If your event would be better served by Hawaiian shirts and flip-flops, we’ll certainly do what we can. We are always more than happy to work with you on matters of fashion and style.

Do you attend the rehearsal?

Because we rely on visual cues, watching while we’re playing,  it won’t make any difference to us whether we’re there at the rehearsal or not.   Because of inevitable scheduling challenges on Thursday and Friday evenings, we are not able to offer rehearsal attendance as a matter of course.

We are more than happy to discuss further over the phone and/or email, and in some rare cases where it’s absolutely critical, we may make an exception, for a fee.

Will you play outdoors?

Absolutely!  As long as our instruments are out of the elements.  The rule of thumb is you gotta treat ‘em like they’re made of sugar.  No precipitation and no direct sun.

The client bears responsibility for providing adequate shelter from rain and sun.  This is extremely important and must be addressed in advance.  Our instruments are our livelihood, and they stay in their cases unless adequate shelter is provided for them.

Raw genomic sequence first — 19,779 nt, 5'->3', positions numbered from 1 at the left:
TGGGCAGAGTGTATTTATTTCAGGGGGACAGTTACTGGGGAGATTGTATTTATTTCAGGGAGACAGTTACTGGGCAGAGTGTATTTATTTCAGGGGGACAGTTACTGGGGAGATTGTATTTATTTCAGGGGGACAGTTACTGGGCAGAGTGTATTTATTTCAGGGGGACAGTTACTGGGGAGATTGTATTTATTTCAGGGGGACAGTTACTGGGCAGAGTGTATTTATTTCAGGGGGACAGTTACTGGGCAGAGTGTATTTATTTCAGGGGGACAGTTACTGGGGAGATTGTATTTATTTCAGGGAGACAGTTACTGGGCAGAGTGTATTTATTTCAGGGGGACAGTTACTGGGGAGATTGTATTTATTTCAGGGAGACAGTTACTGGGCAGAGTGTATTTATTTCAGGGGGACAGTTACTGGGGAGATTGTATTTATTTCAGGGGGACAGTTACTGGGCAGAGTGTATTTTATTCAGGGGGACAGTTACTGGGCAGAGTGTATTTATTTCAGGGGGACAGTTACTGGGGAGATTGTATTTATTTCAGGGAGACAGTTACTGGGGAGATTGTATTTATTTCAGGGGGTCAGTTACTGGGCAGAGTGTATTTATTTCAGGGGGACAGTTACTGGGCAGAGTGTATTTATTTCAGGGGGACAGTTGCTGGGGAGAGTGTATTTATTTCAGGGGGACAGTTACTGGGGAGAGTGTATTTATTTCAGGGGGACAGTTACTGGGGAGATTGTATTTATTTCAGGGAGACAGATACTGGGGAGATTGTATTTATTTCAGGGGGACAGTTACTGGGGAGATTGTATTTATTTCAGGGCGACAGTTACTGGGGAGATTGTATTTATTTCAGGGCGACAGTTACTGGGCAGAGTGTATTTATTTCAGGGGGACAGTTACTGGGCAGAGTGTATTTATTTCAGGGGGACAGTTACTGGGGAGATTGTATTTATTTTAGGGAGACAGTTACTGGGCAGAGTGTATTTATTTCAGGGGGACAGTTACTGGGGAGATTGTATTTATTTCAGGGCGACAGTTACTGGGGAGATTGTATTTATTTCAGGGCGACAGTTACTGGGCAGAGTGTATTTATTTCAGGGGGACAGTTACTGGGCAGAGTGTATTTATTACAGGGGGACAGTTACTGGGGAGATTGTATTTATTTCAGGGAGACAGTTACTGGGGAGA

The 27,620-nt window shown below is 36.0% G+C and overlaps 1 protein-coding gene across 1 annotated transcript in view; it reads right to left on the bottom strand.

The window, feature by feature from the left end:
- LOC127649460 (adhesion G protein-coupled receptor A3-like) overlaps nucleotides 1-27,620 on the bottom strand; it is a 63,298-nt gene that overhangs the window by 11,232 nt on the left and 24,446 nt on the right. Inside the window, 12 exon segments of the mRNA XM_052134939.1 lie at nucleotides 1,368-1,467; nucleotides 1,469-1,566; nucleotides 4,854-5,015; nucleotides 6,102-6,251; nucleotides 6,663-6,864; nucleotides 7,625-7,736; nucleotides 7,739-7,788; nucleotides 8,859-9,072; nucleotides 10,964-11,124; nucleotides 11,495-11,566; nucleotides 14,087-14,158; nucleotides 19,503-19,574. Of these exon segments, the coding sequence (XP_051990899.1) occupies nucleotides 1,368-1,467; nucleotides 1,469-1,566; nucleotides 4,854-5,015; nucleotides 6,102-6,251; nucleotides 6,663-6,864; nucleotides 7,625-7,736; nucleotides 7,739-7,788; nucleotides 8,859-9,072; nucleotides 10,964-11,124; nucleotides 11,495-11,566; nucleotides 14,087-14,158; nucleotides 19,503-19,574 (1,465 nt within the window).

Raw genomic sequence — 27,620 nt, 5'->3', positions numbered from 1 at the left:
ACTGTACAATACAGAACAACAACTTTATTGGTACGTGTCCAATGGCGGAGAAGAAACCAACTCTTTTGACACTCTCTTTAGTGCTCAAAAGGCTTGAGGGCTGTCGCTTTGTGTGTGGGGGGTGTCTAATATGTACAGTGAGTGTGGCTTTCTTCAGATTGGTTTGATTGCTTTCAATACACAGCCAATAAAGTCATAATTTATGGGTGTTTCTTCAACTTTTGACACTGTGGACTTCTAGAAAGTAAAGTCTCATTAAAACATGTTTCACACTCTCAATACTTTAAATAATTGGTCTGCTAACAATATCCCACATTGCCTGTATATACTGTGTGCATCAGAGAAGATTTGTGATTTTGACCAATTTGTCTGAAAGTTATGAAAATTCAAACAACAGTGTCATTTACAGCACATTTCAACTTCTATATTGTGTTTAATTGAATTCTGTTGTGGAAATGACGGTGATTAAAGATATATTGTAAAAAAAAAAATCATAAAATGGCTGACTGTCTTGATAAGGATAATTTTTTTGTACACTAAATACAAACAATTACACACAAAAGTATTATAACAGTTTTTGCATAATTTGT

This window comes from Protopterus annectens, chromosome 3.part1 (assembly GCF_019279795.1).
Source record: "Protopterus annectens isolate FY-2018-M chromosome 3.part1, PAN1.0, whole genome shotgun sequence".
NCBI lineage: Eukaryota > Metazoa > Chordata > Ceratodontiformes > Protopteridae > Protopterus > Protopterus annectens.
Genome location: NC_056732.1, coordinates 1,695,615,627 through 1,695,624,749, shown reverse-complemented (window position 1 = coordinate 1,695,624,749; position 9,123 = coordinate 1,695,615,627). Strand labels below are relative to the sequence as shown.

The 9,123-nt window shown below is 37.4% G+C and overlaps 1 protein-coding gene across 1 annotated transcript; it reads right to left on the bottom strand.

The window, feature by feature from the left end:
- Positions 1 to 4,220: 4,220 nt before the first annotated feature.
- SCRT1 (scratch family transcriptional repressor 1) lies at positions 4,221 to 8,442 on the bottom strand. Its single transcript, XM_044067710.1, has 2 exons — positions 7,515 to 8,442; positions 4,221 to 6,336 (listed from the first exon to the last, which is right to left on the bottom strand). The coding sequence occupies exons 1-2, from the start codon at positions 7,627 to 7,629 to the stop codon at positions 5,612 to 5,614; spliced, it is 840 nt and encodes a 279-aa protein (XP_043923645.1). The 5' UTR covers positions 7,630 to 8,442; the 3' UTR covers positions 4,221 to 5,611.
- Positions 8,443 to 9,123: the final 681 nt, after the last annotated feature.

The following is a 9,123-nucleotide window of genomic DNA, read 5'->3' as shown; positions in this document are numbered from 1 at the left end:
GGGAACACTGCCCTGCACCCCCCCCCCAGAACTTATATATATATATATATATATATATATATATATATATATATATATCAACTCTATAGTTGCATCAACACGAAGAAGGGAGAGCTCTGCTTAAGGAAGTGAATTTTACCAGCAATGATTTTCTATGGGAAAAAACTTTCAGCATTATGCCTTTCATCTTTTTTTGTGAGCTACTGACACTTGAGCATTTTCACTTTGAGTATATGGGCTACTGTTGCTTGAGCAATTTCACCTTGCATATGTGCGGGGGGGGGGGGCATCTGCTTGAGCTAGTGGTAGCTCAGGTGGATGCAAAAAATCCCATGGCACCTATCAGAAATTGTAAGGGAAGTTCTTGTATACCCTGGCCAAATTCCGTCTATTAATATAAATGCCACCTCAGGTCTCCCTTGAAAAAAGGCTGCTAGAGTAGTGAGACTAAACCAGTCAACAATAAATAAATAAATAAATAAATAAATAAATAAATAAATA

Extremes in temperature, the presence of insects, and strong winds are additional concerns for us when performing outdoors.  For the most part, these adversities are manageable, but they’ll cause our transitions between songs to take longer, and/or we’ll need to tune our instruments more often.  If it’s colder than about 65 degrees, we may have to play slower because our fingers don’t work as well.

The main thing is that when performing outdoors, it’s simply more difficult to produce a performance that is up to par with our professional standards.  We will always do our best, and we hope you can understand and bear with us as we valiantly battle the elements.  It’s worth it.

Will you relocate after the ceremony for cocktail hour?

More often than not, it will be necessary for us to pack up and move after the ceremony to another location for the cocktail hour, and possibly even a second time for the remainder of the reception.